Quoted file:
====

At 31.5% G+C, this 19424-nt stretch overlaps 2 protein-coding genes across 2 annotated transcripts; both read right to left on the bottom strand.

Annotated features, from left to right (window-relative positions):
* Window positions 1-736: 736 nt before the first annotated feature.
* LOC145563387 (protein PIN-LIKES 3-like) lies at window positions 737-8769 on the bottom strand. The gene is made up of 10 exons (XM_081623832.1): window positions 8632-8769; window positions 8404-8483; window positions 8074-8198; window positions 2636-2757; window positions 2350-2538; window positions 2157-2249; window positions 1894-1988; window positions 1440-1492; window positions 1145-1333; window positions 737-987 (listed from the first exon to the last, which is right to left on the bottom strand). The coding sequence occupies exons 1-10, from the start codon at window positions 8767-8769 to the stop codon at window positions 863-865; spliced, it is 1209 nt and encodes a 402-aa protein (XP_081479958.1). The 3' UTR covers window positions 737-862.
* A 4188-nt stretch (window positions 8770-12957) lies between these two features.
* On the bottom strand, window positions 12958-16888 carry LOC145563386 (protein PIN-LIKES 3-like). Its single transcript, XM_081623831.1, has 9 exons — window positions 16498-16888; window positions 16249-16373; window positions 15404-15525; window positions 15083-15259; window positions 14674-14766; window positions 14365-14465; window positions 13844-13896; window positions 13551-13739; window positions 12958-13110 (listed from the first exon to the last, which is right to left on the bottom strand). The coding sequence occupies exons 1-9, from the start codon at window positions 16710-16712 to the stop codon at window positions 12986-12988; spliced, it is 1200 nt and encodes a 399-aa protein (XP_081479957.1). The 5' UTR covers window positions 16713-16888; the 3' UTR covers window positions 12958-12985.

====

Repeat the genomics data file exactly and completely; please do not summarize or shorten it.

At 31.5% G+C, this 19424-nt stretch overlaps 2 protein-coding genes across 2 annotated transcripts; both read right to left on the bottom strand.

Annotated features, from left to right (window-relative positions):
* Window positions 1-736: 736 nt before the first annotated feature.
* LOC145563387 (protein PIN-LIKES 3-like) lies at window positions 737-8769 on the bottom strand. The gene is made up of 10 exons (XM_081623832.1): window positions 8632-8769; window positions 8404-8483; window positions 8074-8198; window positions 2636-2757; window positions 2350-2538; window positions 2157-2249; window positions 1894-1988; window positions 1440-1492; window positions 1145-1333; window positions 737-987 (listed from the first exon to the last, which is right to left on the bottom strand). The coding sequence occupies exons 1-10, from the start codon at window positions 8767-8769 to the stop codon at window positions 863-865; spliced, it is 1209 nt and encodes a 402-aa protein (XP_081479958.1). The 3' UTR covers window positions 737-862.
* A 4188-nt stretch (window positions 8770-12957) lies between these two features.
* On the bottom strand, window positions 12958-16888 carry LOC145563386 (protein PIN-LIKES 3-like). Its single transcript, XM_081623831.1, has 9 exons — window positions 16498-16888; window positions 16249-16373; window positions 15404-15525; window positions 15083-15259; window positions 14674-14766; window positions 14365-14465; window positions 13844-13896; window positions 13551-13739; window positions 12958-13110 (listed from the first exon to the last, which is right to left on the bottom strand). The coding sequence occupies exons 1-9, from the start codon at window positions 16710-16712 to the stop codon at window positions 12986-12988; spliced, it is 1200 nt and encodes a 399-aa protein (XP_081479957.1). The 5' UTR covers window positions 16713-16888; the 3' UTR covers window positions 12958-12985.